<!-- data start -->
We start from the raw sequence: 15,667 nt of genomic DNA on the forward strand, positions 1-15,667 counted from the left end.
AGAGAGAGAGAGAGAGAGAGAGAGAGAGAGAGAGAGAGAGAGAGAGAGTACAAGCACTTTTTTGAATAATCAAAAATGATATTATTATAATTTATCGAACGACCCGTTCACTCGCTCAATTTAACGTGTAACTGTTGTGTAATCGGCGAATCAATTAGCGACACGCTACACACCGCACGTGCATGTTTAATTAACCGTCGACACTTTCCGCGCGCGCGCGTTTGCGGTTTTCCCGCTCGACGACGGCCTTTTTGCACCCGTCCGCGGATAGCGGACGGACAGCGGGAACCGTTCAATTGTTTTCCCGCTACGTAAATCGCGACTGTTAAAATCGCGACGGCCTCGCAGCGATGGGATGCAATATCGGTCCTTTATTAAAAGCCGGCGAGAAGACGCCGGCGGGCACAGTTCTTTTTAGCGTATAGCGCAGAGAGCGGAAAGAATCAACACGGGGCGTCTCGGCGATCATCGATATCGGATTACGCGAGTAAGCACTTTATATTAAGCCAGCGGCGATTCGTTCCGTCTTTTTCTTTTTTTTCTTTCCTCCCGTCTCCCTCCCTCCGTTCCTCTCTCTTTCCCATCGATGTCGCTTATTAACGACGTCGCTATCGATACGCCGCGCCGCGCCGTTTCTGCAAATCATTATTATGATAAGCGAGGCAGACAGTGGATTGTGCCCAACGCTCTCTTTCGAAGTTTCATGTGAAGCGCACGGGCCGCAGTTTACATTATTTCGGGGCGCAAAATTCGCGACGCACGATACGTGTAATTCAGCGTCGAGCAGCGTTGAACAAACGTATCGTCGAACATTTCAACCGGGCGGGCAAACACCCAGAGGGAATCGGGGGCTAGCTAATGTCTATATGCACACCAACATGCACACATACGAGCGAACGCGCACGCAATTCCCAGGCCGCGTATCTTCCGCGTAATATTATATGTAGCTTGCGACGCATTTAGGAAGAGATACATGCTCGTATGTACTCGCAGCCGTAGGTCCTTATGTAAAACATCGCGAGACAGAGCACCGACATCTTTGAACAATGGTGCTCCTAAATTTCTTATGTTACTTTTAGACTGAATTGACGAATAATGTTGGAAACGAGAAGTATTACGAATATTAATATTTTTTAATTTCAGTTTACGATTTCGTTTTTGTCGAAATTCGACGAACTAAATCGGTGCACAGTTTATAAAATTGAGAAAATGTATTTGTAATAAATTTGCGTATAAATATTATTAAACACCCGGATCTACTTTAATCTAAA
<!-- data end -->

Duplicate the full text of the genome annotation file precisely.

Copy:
We start from the raw sequence: 15,667 nt of genomic DNA on the forward strand, positions 1-15,667 counted from the left end.
AGAGAGAGAGAGAGAGAGAGAGAGAGAGAGAGAGAGAGAGAGAGAGAGTACAAGCACTTTTTTGAATAATCAAAAATGATATTATTATAATTTATCGAACGACCCGTTCACTCGCTCAATTTAACGTGTAACTGTTGTGTAATCGGCGAATCAATTAGCGACACGCTACACACCGCACGTGCATGTTTAATTAACCGTCGACACTTTCCGCGCGCGCGCGTTTGCGGTTTTCCCGCTCGACGACGGCCTTTTTGCACCCGTCCGCGGATAGCGGACGGACAGCGGGAACCGTTCAATTGTTTTCCCGCTACGTAAATCGCGACTGTTAAAATCGCGACGGCCTCGCAGCGATGGGATGCAATATCGGTCCTTTATTAAAAGCCGGCGAGAAGACGCCGGCGGGCACAGTTCTTTTTAGCGTATAGCGCAGAGAGCGGAAAGAATCAACACGGGGCGTCTCGGCGATCATCGATATCGGATTACGCGAGTAAGCACTTTATATTAAGCCAGCGGCGATTCGTTCCGTCTTTTTCTTTTTTTTCTTTCCTCCCGTCTCCCTCCCTCCGTTCCTCTCTCTTTCCCATCGATGTCGCTTATTAACGACGTCGCTATCGATACGCCGCGCCGCGCCGTTTCTGCAAATCATTATTATGATAAGCGAGGCAGACAGTGGATTGTGCCCAACGCTCTCTTTCGAAGTTTCATGTGAAGCGCACGGGCCGCAGTTTACATTATTTCGGGGCGCAAAATTCGCGACGCACGATACGTGTAATTCAGCGTCGAGCAGCGTTGAACAAACGTATCGTCGAACATTTCAACCGGGCGGGCAAACACCCAGAGGGAATCGGGGGCTAGCTAATGTCTATATGCACACCAACATGCACACATACGAGCGAACGCGCACGCAATTCCCAGGCCGCGTATCTTCCGCGTAATATTATATGTAGCTTGCGACGCATTTAGGAAGAGATACATGCTCGTATGTACTCGCAGCCGTAGGTCCTTATGTAAAACATCGCGAGACAGAGCACCGACATCTTTGAACAATGGTGCTCCTAAATTTCTTATGTTACTTTTAGACTGAATTGACGAATAATGTTGGAAACGAGAAGTATTACGAATATTAATATTTTTTAATTTCAGTTTACGATTTCGTTTTTGTCGAAATTCGACGAACTAAATCGGTGCACAGTTTATAAAATTGAGAAAATGTATTTGTAATAAATTTGCGTATAAATATTATTAAACACCCGGATCTACTTTAATCTAAA